At the intersection between local and global : understanding Oslo's international engagement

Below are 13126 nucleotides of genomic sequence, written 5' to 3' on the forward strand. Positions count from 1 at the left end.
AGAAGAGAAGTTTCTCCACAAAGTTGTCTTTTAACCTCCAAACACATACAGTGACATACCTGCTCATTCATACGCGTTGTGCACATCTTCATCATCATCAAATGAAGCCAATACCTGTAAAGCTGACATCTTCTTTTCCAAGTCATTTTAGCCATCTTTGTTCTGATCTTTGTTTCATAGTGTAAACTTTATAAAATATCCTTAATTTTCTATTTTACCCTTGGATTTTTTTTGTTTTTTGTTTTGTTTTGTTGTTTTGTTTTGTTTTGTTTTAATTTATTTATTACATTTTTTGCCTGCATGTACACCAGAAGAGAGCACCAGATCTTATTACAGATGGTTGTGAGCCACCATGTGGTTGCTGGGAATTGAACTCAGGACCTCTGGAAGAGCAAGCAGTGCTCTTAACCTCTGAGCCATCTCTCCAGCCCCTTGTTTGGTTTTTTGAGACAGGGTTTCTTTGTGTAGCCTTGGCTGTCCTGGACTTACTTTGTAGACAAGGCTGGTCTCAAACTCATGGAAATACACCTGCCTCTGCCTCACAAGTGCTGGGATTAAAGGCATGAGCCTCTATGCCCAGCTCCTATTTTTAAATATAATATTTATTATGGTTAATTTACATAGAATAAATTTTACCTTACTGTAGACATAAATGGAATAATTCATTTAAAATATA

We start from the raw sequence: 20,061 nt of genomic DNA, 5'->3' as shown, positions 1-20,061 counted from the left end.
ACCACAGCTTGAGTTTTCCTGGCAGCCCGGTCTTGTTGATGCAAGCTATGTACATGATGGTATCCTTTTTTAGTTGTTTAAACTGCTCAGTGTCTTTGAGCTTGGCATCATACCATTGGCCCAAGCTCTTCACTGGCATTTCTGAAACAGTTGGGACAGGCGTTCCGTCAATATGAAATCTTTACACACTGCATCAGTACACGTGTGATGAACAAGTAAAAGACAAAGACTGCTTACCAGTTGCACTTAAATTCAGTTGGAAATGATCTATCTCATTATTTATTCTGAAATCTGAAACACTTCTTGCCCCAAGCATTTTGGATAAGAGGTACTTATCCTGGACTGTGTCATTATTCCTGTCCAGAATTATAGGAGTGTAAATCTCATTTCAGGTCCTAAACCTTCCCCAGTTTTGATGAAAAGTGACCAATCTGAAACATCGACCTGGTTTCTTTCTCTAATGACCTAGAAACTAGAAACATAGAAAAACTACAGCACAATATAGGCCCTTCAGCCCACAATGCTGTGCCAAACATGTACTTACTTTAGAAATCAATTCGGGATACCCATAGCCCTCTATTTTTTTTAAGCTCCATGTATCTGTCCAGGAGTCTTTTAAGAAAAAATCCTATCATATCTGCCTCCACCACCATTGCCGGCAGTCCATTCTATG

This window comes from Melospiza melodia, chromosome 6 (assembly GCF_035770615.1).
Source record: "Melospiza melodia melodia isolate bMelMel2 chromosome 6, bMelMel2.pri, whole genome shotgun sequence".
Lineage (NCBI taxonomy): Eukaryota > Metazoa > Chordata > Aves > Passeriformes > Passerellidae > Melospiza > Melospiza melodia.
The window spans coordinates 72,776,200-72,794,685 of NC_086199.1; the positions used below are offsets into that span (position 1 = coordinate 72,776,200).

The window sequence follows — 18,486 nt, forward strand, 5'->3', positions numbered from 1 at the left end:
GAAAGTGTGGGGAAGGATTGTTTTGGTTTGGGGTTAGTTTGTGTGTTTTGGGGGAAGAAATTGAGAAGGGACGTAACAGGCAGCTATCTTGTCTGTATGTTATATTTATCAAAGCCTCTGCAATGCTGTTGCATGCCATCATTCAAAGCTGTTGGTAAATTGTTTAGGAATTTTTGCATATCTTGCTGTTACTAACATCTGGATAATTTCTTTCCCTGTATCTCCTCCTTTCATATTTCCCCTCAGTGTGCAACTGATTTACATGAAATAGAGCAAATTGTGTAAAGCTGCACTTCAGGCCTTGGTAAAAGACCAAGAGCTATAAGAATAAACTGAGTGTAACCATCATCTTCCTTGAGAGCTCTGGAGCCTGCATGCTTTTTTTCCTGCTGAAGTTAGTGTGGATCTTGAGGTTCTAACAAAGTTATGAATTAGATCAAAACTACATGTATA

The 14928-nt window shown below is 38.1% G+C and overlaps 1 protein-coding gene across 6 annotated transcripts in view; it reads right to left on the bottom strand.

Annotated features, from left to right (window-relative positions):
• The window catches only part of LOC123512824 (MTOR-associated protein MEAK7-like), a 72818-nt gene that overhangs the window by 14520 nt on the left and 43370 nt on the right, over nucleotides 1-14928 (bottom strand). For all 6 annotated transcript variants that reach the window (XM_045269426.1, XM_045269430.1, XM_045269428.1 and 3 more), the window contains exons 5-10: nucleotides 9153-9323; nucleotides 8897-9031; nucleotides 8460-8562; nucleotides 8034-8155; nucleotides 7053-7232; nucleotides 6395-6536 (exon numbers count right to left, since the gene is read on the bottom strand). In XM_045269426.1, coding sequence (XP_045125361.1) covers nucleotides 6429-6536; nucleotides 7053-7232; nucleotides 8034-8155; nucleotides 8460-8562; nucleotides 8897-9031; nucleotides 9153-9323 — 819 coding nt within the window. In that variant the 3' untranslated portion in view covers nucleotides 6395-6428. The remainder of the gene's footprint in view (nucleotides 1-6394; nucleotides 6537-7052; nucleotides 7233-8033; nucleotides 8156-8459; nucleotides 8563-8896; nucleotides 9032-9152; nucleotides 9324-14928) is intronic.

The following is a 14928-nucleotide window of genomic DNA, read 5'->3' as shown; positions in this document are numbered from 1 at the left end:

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Cities are increasingly asserting themselves at the intersection between the local and global. Over the past decades, one has seen cities progressively seeking to partake in global governance processes, and their capacity for impact is perhaps best illustrated through joint efforts by city networks. One has further seen cities beginning to engage in foreign policy topics traditionally understood to belong within the state’s sphere of authority. While cities are undoubtably claiming political space in international processes, this space remains largely undefined. The scholarly recognition of the city as an international, political actor has been slow within the field of IR. While the interest in the topic has picked up in recent years, the growing body of literature is skewed towards so-called ‘global cities’. Focusing this thesis on the international agency of the City of Oslo provides a small contribution to the diversification of the field. In doing that, this thesis seeks to answer the following research question: Why does Oslo engage internationally, and how can Oslo’s international agency be understood in relation to the Norwegian state? This question was sought answered by analysing 10 key informant interviews and 10 of Oslo’s official documents. The findings indicated a range of rationales guiding Oslo’s decisions to engage internationally, wherein both pragmatic and idealistic motivations were identified. Oslo’s international engagement consists of several different thematic areas, wherein the nature of the topic appeared to determine the state’s perception of the city’s international activities.